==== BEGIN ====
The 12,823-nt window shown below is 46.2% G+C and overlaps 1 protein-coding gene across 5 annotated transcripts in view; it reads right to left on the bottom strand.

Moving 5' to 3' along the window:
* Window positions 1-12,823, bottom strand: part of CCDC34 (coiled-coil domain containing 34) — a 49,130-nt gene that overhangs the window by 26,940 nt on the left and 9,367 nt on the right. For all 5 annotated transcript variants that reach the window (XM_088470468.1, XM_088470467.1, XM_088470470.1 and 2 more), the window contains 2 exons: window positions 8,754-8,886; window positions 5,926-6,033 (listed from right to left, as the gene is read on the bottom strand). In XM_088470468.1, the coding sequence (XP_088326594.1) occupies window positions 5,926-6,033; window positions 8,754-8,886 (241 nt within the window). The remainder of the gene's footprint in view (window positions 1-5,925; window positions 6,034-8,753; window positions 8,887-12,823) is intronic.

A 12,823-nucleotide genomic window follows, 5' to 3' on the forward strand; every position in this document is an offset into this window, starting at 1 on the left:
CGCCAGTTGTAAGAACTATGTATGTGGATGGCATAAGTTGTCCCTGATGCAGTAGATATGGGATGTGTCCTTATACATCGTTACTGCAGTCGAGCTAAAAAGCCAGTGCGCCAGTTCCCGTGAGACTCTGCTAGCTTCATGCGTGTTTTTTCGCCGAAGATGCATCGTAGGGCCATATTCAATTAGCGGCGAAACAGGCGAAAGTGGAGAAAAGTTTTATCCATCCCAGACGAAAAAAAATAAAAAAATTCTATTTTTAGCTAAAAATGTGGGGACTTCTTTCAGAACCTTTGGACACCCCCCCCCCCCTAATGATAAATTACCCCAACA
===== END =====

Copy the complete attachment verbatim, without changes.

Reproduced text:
The 12,823-nt window shown below is 46.2% G+C and overlaps 1 protein-coding gene across 5 annotated transcripts in view; it reads right to left on the bottom strand.

Moving 5' to 3' along the window:
* Window positions 1-12,823, bottom strand: part of CCDC34 (coiled-coil domain containing 34) — a 49,130-nt gene that overhangs the window by 26,940 nt on the left and 9,367 nt on the right. For all 5 annotated transcript variants that reach the window (XM_088470468.1, XM_088470467.1, XM_088470470.1 and 2 more), the window contains 2 exons: window positions 8,754-8,886; window positions 5,926-6,033 (listed from right to left, as the gene is read on the bottom strand). In XM_088470468.1, the coding sequence (XP_088326594.1) occupies window positions 5,926-6,033; window positions 8,754-8,886 (241 nt within the window). The remainder of the gene's footprint in view (window positions 1-5,925; window positions 6,034-8,753; window positions 8,887-12,823) is intronic.

A 12,823-nucleotide genomic window follows, 5' to 3' on the forward strand; every position in this document is an offset into this window, starting at 1 on the left:
CGCCAGTTGTAAGAACTATGTATGTGGATGGCATAAGTTGTCCCTGATGCAGTAGATATGGGATGTGTCCTTATACATCGTTACTGCAGTCGAGCTAAAAAGCCAGTGCGCCAGTTCCCGTGAGACTCTGCTAGCTTCATGCGTGTTTTTTCGCCGAAGATGCATCGTAGGGCCATATTCAATTAGCGGCGAAACAGGCGAAAGTGGAGAAAAGTTTTATCCATCCCAGACGAAAAAAAATAAAAAAATTCTATTTTTAGCTAAAAATGTGGGGACTTCTTTCAGAACCTTTGGACACCCCCCCCCCCCTAATGATAAATTACCCCAACA